Portuguese poder conseguir

Poder vs Conseguir

If you’ve been following my previous posts, you know I have been tackling some of the pairs of verbs that are most confusing for English speakers. Today is no exception, and I will tell you about the difference between the verbs poder and conseguir.

The difference between poder and conseguir


Both these verbs – poder and conseguir – can be translated in some contexts as to can.

However, they can’t be used interchangeably, as they actually convey different meanings.

Take a look at the following sentences:

  • Eu não posso comer mais – I can’t eat more
  • Eu não consigo comer mais – I can’t eat more

As you see, we could translate both these sentences the same way. However, in Portuguese they mean two different things, and I would like to clarify it for you, when to use poder and when to use conseguir.

You can also watch me speaking about this topic on YouTube:

The verb poder in Portuguese


First things first. Let’s take a look at the conjugation of the verb poder in the Present Tense:

Eu posso
Tu podes
Você/ Ele/ Ela pode
Nós podemos
Vocês podem
Eles/ Elas podem

As you can see, this verb is quite irregular in the first person singular form. You can find more about it here. You can also use the website infopedia.pt to check how to conjugate this verb in other tenses.

Also, if you want to look at more irregular verbs and dive deep into the world of grammar in a fun, engaging way, check out my European Portuguese Master Course.

The use of poder in Portuguese


But now, when do we use the verb poder in Portuguese?

Take a look at this sentence again:

Eu não posso comer mais – I can’t eat more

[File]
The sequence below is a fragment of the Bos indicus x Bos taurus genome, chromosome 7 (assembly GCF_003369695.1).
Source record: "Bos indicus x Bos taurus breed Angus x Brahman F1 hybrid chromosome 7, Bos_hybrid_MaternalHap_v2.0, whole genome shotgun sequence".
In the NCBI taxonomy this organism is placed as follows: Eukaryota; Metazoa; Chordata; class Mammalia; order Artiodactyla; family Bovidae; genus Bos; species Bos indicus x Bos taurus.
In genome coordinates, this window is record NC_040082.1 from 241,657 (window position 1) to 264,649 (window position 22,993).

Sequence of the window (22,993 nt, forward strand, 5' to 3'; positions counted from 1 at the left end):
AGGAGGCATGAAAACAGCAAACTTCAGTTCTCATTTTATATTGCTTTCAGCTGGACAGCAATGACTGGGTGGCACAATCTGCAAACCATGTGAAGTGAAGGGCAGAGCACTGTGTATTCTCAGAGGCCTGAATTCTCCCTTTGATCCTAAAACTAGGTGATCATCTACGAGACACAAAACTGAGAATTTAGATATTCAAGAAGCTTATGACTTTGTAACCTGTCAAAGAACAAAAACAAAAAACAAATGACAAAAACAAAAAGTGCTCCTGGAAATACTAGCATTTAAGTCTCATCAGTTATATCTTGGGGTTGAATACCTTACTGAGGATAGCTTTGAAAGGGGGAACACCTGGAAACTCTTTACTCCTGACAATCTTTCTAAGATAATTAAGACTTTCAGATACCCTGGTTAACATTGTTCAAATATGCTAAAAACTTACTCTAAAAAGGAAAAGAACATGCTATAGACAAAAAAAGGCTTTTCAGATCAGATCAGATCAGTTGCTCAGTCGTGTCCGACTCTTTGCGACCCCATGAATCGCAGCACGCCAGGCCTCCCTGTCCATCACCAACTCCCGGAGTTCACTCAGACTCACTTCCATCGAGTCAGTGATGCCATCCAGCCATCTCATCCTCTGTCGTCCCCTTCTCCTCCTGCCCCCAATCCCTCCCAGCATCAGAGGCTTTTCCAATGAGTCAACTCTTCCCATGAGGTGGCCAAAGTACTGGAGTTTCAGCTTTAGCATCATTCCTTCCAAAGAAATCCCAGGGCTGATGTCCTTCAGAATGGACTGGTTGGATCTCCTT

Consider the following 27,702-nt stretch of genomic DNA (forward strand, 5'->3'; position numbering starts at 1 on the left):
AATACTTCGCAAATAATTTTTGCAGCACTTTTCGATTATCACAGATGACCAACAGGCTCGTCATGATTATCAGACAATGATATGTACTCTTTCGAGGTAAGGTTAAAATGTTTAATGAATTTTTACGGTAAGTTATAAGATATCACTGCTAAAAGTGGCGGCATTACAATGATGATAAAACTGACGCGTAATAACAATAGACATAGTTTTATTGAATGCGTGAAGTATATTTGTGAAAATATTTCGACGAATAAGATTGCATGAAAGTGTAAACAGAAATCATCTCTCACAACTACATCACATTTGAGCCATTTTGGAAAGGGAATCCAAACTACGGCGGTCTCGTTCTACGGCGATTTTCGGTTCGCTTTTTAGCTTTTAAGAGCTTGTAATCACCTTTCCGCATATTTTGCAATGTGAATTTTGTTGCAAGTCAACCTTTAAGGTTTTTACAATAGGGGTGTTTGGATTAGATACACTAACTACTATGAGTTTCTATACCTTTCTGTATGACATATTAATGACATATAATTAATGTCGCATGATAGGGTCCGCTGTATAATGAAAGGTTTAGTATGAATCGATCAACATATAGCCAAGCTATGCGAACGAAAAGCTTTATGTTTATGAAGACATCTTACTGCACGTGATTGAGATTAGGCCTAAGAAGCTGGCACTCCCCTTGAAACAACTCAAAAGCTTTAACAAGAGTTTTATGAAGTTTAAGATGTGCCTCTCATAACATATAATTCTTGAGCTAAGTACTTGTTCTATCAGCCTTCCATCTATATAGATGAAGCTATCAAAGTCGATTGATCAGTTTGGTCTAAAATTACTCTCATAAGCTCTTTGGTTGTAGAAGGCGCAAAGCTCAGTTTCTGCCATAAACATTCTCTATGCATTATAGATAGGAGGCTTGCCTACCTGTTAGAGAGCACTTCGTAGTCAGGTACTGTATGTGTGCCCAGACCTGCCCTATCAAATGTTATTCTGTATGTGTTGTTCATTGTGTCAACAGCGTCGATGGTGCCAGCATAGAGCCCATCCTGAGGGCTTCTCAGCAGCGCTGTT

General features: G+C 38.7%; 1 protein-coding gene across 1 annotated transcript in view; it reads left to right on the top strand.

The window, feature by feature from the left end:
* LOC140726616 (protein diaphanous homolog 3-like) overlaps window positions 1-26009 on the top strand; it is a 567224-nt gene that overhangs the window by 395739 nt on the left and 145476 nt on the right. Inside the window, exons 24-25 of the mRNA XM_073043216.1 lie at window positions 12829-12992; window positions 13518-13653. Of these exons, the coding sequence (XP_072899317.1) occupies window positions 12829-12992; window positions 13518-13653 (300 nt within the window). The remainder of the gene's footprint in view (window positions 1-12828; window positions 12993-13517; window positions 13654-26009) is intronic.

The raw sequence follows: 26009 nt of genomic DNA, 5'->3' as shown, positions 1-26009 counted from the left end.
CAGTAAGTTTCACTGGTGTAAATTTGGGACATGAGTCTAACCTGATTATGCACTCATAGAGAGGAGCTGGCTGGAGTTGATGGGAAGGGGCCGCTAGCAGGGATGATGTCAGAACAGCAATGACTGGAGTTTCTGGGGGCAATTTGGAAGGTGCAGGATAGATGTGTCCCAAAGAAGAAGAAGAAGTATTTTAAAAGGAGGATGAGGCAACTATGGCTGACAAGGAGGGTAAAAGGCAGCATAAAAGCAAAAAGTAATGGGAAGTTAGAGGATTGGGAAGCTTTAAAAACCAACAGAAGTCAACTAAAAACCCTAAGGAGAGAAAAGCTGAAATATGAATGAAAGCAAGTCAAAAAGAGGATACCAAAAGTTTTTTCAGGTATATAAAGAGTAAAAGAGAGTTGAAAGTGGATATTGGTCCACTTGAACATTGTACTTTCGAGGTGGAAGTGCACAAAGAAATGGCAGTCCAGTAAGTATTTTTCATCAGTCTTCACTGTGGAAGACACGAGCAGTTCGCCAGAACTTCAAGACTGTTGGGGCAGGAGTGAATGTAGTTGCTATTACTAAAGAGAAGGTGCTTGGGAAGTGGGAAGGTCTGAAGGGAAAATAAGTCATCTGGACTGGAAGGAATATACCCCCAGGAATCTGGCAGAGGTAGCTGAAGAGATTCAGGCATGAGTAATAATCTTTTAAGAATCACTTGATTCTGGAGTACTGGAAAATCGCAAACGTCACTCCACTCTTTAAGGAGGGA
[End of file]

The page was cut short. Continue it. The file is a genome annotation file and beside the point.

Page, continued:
In fact, in here we are saying that we are not allowed to eat more. Imagine this cenario:

A five-year old boy has eaten a lot of cake and his mother tells him he can’t eat more – he is not allowed to eat more.

In this case, in Portuguese we would use the verb poder and not the verb conseguir.

So, in a nutshell, we use the verb poder when we want to speak about things that we are allowed to do or not.

Other examples include:

Não pode comer no autocarro – You can’t eat in the bus / You are not allowed to eat in the bus

Não posso sair convosco – I can’t go out with you/ I am not allowed to go out with you

Get the picture? 🙂

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The verb conseguir in Portuguese


Moving on to the verb conseguir, here is its conjugation:

Eu consigo
Tu consegues
Você/ Ele/ Ela consegue
Nós conseguimos
Vocês conseguem
Eles/ Elas conseguem

Once again, take a look at the first person singular – it is somehow irregular. Don’t forget you can check this and other tenses in infopedia.pt

The use of the verb conseguir in Portuguese


Unlike the verb poder, the verb conseguir is used in the same kind of sentence, but with a different meaning.

Let’s pick the example above again:

Eu não consigo comer mais – I can’t eat more

In this case, what we are trying to say is that we can’t go, because there is something physical (and sometimes psychological) that is preventing us to carry out the action.

Here we could imagine that we ate so much cake, that now we are too full and we can’t physically stand eating more cake.

So, we use the verb conseguir to speak about situations when we can’t do something because it is physically or mentally impossible. Sometimes it can also be that something external to us is preventing us from doing something.

Take a look at some other examples: